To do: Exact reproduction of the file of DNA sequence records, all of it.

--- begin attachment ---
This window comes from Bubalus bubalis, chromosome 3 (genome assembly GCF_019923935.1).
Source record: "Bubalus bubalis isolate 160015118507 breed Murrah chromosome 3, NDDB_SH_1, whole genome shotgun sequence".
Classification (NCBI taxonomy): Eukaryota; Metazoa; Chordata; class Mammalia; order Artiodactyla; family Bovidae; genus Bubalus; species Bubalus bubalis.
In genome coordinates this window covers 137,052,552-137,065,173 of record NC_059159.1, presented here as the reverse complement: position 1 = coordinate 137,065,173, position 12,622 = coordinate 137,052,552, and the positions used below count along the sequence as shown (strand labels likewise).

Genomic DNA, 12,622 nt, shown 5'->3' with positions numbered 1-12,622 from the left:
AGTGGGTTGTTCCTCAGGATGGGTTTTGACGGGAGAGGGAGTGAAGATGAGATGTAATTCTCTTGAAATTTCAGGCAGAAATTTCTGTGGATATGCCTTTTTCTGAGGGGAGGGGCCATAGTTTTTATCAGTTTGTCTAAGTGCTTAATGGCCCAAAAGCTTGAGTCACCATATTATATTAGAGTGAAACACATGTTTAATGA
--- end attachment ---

This window comes from Bubalus bubalis, chromosome 3 (genome assembly GCF_019923935.1).
Source record: "Bubalus bubalis isolate 160015118507 breed Murrah chromosome 3, NDDB_SH_1, whole genome shotgun sequence".
Classification (NCBI taxonomy): Eukaryota; Metazoa; Chordata; class Mammalia; order Artiodactyla; family Bovidae; genus Bubalus; species Bubalus bubalis.
In genome coordinates this window covers 137,052,552-137,065,173 of record NC_059159.1, presented here as the reverse complement: position 1 = coordinate 137,065,173, position 12,622 = coordinate 137,052,552, and the positions used below count along the sequence as shown (strand labels likewise).

Genomic DNA, 12,622 nt, shown 5'->3' with positions numbered 1-12,622 from the left:
AGTGGGTTGTTCCTCAGGATGGGTTTTGACGGGAGAGGGAGTGAAGATGAGATGTAATTCTCTTGAAATTTCAGGCAGAAATTTCTGTGGATATGCCTTTTTCTGAGGGGAGGGGCCATAGTTTTTATCAGTTTGTCTAAGTGCTTAATGGCCCAAAAGCTTGAGTCACCATATTATATTAGAGTGAAACACATGTTTAATGA